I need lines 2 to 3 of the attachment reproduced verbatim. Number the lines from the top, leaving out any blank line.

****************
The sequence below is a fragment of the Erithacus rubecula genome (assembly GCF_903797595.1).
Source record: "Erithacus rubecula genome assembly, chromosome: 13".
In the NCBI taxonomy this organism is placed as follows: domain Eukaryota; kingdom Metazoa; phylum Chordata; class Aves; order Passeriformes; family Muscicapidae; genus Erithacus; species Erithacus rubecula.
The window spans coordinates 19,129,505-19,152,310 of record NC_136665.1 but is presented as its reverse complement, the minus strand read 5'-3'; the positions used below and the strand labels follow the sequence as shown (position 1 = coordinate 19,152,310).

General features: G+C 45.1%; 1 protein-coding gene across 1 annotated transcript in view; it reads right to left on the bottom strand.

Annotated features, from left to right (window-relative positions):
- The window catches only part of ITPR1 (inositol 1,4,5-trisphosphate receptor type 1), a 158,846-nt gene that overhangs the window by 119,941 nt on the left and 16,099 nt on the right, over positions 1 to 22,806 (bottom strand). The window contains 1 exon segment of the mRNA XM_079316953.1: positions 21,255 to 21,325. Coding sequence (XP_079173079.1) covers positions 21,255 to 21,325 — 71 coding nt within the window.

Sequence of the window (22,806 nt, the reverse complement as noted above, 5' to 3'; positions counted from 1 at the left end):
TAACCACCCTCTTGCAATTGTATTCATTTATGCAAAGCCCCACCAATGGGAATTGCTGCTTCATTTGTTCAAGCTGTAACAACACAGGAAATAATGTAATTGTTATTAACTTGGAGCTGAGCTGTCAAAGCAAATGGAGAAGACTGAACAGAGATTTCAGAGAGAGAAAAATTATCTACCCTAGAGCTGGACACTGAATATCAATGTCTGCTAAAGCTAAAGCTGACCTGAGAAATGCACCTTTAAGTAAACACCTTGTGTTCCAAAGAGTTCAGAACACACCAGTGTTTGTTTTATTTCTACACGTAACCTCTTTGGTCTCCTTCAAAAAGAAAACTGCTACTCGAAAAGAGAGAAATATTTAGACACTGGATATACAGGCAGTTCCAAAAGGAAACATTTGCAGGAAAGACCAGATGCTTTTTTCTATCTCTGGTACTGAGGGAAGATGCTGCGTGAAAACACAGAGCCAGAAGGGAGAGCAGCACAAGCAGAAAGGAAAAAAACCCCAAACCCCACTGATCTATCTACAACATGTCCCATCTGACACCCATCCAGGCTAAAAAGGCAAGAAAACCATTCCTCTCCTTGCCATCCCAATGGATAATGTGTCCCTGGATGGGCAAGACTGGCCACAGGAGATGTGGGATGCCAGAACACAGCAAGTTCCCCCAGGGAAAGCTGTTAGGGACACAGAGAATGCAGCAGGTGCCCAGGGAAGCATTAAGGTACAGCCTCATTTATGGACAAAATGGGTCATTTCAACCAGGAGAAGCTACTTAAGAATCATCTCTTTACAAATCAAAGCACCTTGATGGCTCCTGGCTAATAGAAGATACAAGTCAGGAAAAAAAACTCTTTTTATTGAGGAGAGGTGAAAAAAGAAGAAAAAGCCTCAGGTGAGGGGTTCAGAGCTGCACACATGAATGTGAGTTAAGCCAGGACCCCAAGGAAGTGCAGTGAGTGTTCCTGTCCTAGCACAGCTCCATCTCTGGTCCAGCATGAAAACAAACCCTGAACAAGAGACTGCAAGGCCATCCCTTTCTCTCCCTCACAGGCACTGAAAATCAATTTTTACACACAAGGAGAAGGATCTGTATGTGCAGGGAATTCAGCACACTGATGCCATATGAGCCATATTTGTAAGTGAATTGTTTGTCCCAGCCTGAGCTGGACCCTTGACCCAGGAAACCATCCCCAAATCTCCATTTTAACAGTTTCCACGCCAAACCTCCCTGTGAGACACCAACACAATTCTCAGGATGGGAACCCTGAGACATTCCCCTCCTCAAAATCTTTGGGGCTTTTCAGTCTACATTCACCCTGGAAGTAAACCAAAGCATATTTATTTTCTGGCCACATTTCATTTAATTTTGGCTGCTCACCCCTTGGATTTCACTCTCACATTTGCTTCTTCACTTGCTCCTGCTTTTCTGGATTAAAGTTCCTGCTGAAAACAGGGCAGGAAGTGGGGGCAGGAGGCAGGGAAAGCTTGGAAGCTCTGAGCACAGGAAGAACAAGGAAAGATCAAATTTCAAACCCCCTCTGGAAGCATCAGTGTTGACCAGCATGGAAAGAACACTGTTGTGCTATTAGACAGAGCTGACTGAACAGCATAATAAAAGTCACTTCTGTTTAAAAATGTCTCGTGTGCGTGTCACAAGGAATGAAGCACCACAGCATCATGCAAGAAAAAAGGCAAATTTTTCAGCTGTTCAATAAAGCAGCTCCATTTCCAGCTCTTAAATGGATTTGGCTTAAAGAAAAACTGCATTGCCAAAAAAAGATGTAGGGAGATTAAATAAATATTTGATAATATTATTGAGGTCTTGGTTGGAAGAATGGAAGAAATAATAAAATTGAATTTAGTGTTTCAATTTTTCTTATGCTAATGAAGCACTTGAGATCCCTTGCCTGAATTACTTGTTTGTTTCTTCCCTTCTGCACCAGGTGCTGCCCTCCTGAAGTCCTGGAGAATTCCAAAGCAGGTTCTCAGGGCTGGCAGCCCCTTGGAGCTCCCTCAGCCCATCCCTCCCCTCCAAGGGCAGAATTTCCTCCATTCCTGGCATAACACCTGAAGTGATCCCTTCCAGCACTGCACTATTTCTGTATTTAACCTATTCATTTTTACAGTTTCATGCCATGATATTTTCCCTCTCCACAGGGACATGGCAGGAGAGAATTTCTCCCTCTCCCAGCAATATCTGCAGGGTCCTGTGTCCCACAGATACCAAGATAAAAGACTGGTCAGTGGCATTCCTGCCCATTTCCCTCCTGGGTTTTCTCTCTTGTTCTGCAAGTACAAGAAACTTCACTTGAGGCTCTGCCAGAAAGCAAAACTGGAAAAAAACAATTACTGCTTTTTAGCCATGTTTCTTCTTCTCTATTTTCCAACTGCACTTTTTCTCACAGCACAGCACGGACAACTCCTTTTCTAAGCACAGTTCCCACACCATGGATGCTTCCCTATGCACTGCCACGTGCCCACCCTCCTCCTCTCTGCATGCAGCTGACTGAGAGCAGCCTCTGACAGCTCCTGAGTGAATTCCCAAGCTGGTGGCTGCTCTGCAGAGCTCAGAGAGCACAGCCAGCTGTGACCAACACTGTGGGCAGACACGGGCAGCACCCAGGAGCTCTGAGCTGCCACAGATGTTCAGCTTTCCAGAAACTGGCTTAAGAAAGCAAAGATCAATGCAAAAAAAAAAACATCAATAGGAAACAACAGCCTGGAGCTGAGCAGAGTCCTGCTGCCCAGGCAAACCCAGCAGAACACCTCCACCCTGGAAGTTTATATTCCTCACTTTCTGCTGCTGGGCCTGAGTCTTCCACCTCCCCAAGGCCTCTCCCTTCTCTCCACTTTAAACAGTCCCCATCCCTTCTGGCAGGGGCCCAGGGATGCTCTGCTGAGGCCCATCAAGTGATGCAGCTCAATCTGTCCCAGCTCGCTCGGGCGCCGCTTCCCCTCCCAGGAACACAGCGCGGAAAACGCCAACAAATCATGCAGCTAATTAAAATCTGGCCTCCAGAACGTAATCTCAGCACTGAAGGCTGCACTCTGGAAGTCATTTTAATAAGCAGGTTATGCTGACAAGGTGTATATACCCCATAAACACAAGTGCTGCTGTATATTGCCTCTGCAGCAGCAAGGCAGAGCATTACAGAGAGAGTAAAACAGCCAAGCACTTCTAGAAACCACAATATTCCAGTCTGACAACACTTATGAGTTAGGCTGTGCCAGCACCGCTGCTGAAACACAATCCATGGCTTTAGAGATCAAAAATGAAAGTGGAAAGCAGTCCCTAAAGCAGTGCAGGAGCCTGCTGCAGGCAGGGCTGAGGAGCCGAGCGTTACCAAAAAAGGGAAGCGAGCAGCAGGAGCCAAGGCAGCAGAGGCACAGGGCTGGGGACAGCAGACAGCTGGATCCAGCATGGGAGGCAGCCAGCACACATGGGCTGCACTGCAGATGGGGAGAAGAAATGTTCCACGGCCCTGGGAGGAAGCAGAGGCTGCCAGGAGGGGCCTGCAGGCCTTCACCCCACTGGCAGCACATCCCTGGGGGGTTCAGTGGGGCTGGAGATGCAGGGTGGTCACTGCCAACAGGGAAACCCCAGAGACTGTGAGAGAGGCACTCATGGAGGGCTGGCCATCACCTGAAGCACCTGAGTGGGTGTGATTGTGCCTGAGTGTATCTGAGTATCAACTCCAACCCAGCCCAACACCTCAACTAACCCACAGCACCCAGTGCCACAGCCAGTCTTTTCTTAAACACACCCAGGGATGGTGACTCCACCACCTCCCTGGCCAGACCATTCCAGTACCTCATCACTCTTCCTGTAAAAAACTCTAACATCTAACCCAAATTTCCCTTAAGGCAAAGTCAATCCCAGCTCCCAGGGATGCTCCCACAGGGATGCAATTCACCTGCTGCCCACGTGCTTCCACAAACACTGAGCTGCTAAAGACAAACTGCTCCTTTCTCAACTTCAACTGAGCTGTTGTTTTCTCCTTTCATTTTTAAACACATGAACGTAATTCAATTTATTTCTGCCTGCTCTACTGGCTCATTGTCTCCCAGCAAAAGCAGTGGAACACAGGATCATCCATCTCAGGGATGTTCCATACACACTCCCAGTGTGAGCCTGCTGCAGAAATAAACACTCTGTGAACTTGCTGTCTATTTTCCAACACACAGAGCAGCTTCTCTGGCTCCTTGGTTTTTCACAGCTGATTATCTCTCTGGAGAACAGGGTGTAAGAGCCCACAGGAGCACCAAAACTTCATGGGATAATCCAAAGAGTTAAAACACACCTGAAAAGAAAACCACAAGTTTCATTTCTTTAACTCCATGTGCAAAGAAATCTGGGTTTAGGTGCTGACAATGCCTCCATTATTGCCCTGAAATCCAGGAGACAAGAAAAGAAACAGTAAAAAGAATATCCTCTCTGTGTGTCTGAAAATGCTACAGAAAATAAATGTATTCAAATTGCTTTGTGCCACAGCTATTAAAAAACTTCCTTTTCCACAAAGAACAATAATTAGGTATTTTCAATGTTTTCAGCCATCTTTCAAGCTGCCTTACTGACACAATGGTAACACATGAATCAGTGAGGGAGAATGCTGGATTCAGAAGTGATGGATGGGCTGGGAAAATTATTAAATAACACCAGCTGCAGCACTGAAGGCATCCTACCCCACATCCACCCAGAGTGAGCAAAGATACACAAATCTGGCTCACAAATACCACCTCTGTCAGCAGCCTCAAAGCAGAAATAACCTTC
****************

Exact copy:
Source record: "Erithacus rubecula genome assembly, chromosome: 13".
In the NCBI taxonomy this organism is placed as follows: domain Eukaryota; kingdom Metazoa; phylum Chordata; class Aves; order Passeriformes; family Muscicapidae; genus Erithacus; species Erithacus rubecula.